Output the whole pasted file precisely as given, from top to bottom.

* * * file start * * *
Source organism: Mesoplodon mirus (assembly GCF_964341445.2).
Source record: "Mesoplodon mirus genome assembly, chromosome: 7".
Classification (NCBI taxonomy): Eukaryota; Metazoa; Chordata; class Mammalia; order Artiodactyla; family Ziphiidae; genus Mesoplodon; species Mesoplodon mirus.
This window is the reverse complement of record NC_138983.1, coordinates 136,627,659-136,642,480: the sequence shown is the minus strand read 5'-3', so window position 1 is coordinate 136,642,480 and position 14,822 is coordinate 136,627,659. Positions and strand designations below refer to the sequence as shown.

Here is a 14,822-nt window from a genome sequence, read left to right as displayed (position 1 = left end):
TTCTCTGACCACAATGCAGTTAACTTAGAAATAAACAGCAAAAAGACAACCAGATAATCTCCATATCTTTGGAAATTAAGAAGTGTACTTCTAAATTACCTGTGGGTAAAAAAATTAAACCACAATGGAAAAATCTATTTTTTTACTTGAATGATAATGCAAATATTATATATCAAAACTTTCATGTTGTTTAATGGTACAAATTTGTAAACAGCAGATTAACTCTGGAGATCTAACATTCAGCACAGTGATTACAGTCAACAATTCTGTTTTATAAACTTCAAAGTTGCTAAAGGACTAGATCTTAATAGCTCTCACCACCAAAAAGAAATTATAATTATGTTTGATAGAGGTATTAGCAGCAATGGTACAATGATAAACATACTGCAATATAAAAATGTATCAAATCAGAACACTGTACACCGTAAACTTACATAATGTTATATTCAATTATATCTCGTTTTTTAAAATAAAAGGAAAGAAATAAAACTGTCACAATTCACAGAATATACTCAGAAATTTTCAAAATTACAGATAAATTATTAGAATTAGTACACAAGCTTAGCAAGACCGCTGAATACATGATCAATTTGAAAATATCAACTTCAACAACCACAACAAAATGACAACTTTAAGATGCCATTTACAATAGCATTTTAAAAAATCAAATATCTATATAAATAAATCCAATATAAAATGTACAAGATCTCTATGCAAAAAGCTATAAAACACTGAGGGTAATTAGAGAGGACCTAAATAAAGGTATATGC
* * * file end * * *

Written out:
Source organism: Mesoplodon mirus (assembly GCF_964341445.2).
Source record: "Mesoplodon mirus genome assembly, chromosome: 7".
Classification (NCBI taxonomy): Eukaryota; Metazoa; Chordata; class Mammalia; order Artiodactyla; family Ziphiidae; genus Mesoplodon; species Mesoplodon mirus.
This window is the reverse complement of record NC_138983.1, coordinates 136,627,659-136,642,480: the sequence shown is the minus strand read 5'-3', so window position 1 is coordinate 136,642,480 and position 14,822 is coordinate 136,627,659. Positions and strand designations below refer to the sequence as shown.

Here is a 14,822-nt window from a genome sequence, read left to right as displayed (position 1 = left end):
TTCTCTGACCACAATGCAGTTAACTTAGAAATAAACAGCAAAAAGACAACCAGATAATCTCCATATCTTTGGAAATTAAGAAGTGTACTTCTAAATTACCTGTGGGTAAAAAAATTAAACCACAATGGAAAAATCTATTTTTTTACTTGAATGATAATGCAAATATTATATATCAAAACTTTCATGTTGTTTAATGGTACAAATTTGTAAACAGCAGATTAACTCTGGAGATCTAACATTCAGCACAGTGATTACAGTCAACAATTCTGTTTTATAAACTTCAAAGTTGCTAAAGGACTAGATCTTAATAGCTCTCACCACCAAAAAGAAATTATAATTATGTTTGATAGAGGTATTAGCAGCAATGGTACAATGATAAACATACTGCAATATAAAAATGTATCAAATCAGAACACTGTACACCGTAAACTTACATAATGTTATATTCAATTATATCTCGTTTTTTAAAATAAAAGGAAAGAAATAAAACTGTCACAATTCACAGAATATACTCAGAAATTTTCAAAATTACAGATAAATTATTAGAATTAGTACACAAGCTTAGCAAGACCGCTGAATACATGATCAATTTGAAAATATCAACTTCAACAACCACAACAAAATGACAACTTTAAGATGCCATTTACAATAGCATTTTAAAAAATCAAATATCTATATAAATAAATCCAATATAAAATGTACAAGATCTCTATGCAAAAAGCTATAAAACACTGAGGGTAATTAGAGAGGACCTAAATAAAGGTATATGC